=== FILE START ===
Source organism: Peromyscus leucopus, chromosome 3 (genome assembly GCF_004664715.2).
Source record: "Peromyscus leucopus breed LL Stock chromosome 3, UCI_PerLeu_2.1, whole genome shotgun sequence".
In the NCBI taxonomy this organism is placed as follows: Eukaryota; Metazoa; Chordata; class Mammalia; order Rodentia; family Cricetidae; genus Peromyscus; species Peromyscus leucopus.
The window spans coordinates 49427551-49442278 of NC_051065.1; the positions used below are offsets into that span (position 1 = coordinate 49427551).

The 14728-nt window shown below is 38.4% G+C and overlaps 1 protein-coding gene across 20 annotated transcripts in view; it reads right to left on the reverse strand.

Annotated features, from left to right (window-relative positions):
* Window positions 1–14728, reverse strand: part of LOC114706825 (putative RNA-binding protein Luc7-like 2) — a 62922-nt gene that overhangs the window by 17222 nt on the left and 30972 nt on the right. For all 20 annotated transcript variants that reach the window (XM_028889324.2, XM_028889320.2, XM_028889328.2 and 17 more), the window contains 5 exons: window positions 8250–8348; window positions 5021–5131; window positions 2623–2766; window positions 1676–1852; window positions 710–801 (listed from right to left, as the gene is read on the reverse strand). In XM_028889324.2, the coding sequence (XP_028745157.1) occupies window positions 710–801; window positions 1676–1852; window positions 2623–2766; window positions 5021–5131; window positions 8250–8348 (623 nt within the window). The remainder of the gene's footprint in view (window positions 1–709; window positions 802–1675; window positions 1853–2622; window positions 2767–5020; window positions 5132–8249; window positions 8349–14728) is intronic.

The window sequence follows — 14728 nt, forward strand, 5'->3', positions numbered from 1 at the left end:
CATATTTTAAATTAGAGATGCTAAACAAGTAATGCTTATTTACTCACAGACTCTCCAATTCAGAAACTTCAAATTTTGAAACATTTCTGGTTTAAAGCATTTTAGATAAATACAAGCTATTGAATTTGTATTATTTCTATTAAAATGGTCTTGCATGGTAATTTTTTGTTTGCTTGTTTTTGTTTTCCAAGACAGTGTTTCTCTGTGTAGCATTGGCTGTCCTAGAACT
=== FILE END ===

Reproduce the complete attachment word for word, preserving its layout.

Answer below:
Source organism: Peromyscus leucopus, chromosome 3 (genome assembly GCF_004664715.2).
Source record: "Peromyscus leucopus breed LL Stock chromosome 3, UCI_PerLeu_2.1, whole genome shotgun sequence".
In the NCBI taxonomy this organism is placed as follows: Eukaryota; Metazoa; Chordata; class Mammalia; order Rodentia; family Cricetidae; genus Peromyscus; species Peromyscus leucopus.
The window spans coordinates 49427551-49442278 of NC_051065.1; the positions used below are offsets into that span (position 1 = coordinate 49427551).

The 14728-nt window shown below is 38.4% G+C and overlaps 1 protein-coding gene across 20 annotated transcripts in view; it reads right to left on the reverse strand.

Annotated features, from left to right (window-relative positions):
* Window positions 1–14728, reverse strand: part of LOC114706825 (putative RNA-binding protein Luc7-like 2) — a 62922-nt gene that overhangs the window by 17222 nt on the left and 30972 nt on the right. For all 20 annotated transcript variants that reach the window (XM_028889324.2, XM_028889320.2, XM_028889328.2 and 17 more), the window contains 5 exons: window positions 8250–8348; window positions 5021–5131; window positions 2623–2766; window positions 1676–1852; window positions 710–801 (listed from right to left, as the gene is read on the reverse strand). In XM_028889324.2, the coding sequence (XP_028745157.1) occupies window positions 710–801; window positions 1676–1852; window positions 2623–2766; window positions 5021–5131; window positions 8250–8348 (623 nt within the window). The remainder of the gene's footprint in view (window positions 1–709; window positions 802–1675; window positions 1853–2622; window positions 2767–5020; window positions 5132–8249; window positions 8349–14728) is intronic.

The window sequence follows — 14728 nt, forward strand, 5'->3', positions numbered from 1 at the left end:
CATATTTTAAATTAGAGATGCTAAACAAGTAATGCTTATTTACTCACAGACTCTCCAATTCAGAAACTTCAAATTTTGAAACATTTCTGGTTTAAAGCATTTTAGATAAATACAAGCTATTGAATTTGTATTATTTCTATTAAAATGGTCTTGCATGGTAATTTTTTGTTTGCTTGTTTTTGTTTTCCAAGACAGTGTTTCTCTGTGTAGCATTGGCTGTCCTAGAACT